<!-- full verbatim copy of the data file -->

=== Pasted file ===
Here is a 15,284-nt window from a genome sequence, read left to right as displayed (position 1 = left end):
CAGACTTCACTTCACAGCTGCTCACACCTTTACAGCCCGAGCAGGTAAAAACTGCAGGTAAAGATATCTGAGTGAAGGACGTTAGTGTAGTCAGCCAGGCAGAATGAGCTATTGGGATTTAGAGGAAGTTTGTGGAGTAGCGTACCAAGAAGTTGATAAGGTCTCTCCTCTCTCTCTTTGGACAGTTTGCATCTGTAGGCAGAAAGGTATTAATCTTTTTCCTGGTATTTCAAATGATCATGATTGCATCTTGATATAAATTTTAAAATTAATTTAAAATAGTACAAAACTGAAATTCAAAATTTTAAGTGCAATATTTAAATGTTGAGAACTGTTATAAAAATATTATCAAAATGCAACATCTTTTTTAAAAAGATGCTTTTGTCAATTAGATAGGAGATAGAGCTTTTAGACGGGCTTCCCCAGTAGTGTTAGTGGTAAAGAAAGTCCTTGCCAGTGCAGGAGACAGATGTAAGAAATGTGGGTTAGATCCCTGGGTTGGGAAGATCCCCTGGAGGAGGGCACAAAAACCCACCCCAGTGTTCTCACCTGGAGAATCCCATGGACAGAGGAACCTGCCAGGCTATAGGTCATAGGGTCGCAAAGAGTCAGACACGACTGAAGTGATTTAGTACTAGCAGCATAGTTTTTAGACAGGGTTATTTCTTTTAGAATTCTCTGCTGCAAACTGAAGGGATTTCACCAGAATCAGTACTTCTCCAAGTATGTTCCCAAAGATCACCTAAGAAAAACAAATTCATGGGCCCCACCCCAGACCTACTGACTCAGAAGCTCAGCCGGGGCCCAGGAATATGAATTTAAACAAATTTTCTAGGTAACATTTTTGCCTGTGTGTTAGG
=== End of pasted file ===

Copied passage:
Here is a 15,284-nt window from a genome sequence, read left to right as displayed (position 1 = left end):
CAGACTTCACTTCACAGCTGCTCACACCTTTACAGCCCGAGCAGGTAAAAACTGCAGGTAAAGATATCTGAGTGAAGGACGTTAGTGTAGTCAGCCAGGCAGAATGAGCTATTGGGATTTAGAGGAAGTTTGTGGAGTAGCGTACCAAGAAGTTGATAAGGTCTCTCCTCTCTCTCTTTGGACAGTTTGCATCTGTAGGCAGAAAGGTATTAATCTTTTTCCTGGTATTTCAAATGATCATGATTGCATCTTGATATAAATTTTAAAATTAATTTAAAATAGTACAAAACTGAAATTCAAAATTTTAAGTGCAATATTTAAATGTTGAGAACTGTTATAAAAATATTATCAAAATGCAACATCTTTTTTAAAAAGATGCTTTTGTCAATTAGATAGGAGATAGAGCTTTTAGACGGGCTTCCCCAGTAGTGTTAGTGGTAAAGAAAGTCCTTGCCAGTGCAGGAGACAGATGTAAGAAATGTGGGTTAGATCCCTGGGTTGGGAAGATCCCCTGGAGGAGGGCACAAAAACCCACCCCAGTGTTCTCACCTGGAGAATCCCATGGACAGAGGAACCTGCCAGGCTATAGGTCATAGGGTCGCAAAGAGTCAGACACGACTGAAGTGATTTAGTACTAGCAGCATAGTTTTTAGACAGGGTTATTTCTTTTAGAATTCTCTGCTGCAAACTGAAGGGATTTCACCAGAATCAGTACTTCTCCAAGTATGTTCCCAAAGATCACCTAAGAAAAACAAATTCATGGGCCCCACCCCAGACCTACTGACTCAGAAGCTCAGCCGGGGCCCAGGAATATGAATTTAAACAAATTTTCTAGGTAACATTTTTGCCTGTGTGTTAGG